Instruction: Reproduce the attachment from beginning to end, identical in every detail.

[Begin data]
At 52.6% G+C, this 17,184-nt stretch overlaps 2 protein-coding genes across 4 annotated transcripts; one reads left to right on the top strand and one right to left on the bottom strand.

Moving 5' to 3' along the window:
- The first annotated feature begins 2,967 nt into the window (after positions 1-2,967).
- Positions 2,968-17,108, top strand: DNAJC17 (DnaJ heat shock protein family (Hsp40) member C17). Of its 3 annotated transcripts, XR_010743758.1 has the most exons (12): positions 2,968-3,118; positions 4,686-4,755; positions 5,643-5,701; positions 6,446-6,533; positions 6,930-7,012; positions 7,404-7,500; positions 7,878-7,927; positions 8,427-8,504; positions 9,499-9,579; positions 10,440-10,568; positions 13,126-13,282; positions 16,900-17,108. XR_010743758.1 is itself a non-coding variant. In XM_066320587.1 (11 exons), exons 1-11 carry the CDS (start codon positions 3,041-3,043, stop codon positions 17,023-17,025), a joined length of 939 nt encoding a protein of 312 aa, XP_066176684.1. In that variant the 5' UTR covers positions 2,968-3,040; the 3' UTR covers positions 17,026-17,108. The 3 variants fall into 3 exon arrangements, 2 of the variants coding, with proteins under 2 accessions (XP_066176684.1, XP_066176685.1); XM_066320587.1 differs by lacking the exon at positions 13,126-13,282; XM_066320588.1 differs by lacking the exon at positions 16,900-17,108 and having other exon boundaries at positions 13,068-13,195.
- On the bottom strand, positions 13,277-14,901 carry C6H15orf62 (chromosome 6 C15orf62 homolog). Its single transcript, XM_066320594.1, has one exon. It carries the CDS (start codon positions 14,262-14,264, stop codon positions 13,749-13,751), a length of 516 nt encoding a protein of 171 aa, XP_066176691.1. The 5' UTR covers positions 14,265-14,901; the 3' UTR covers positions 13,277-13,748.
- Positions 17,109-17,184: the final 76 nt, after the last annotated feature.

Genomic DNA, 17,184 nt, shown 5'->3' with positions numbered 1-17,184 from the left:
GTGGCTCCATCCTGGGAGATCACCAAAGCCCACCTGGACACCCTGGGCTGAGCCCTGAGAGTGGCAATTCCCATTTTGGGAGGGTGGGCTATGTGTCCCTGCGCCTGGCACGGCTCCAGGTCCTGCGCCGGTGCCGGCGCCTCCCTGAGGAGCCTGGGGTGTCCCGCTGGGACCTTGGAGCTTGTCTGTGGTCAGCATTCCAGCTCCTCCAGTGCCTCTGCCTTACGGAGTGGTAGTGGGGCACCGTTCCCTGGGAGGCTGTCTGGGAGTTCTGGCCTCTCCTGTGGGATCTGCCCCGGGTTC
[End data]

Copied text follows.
At 52.6% G+C, this 17,184-nt stretch overlaps 2 protein-coding genes across 4 annotated transcripts; one reads left to right on the top strand and one right to left on the bottom strand.

Moving 5' to 3' along the window:
- The first annotated feature begins 2,967 nt into the window (after positions 1-2,967).
- Positions 2,968-17,108, top strand: DNAJC17 (DnaJ heat shock protein family (Hsp40) member C17). Of its 3 annotated transcripts, XR_010743758.1 has the most exons (12): positions 2,968-3,118; positions 4,686-4,755; positions 5,643-5,701; positions 6,446-6,533; positions 6,930-7,012; positions 7,404-7,500; positions 7,878-7,927; positions 8,427-8,504; positions 9,499-9,579; positions 10,440-10,568; positions 13,126-13,282; positions 16,900-17,108. XR_010743758.1 is itself a non-coding variant. In XM_066320587.1 (11 exons), exons 1-11 carry the CDS (start codon positions 3,041-3,043, stop codon positions 17,023-17,025), a joined length of 939 nt encoding a protein of 312 aa, XP_066176684.1. In that variant the 5' UTR covers positions 2,968-3,040; the 3' UTR covers positions 17,026-17,108. The 3 variants fall into 3 exon arrangements, 2 of the variants coding, with proteins under 2 accessions (XP_066176684.1, XP_066176685.1); XM_066320587.1 differs by lacking the exon at positions 13,126-13,282; XM_066320588.1 differs by lacking the exon at positions 16,900-17,108 and having other exon boundaries at positions 13,068-13,195.
- On the bottom strand, positions 13,277-14,901 carry C6H15orf62 (chromosome 6 C15orf62 homolog). Its single transcript, XM_066320594.1, has one exon. It carries the CDS (start codon positions 14,262-14,264, stop codon positions 13,749-13,751), a length of 516 nt encoding a protein of 171 aa, XP_066176691.1. The 5' UTR covers positions 14,265-14,901; the 3' UTR covers positions 13,277-13,748.
- Positions 17,109-17,184: the final 76 nt, after the last annotated feature.

Genomic DNA, 17,184 nt, shown 5'->3' with positions numbered 1-17,184 from the left:
GTGGCTCCATCCTGGGAGATCACCAAAGCCCACCTGGACACCCTGGGCTGAGCCCTGAGAGTGGCAATTCCCATTTTGGGAGGGTGGGCTATGTGTCCCTGCGCCTGGCACGGCTCCAGGTCCTGCGCCGGTGCCGGCGCCTCCCTGAGGAGCCTGGGGTGTCCCGCTGGGACCTTGGAGCTTGTCTGTGGTCAGCATTCCAGCTCCTCCAGTGCCTCTGCCTTACGGAGTGGTAGTGGGGCACCGTTCCCTGGGAGGCTGTCTGGGAGTTCTGGCCTCTCCTGTGGGATCTGCCCCGGGTTC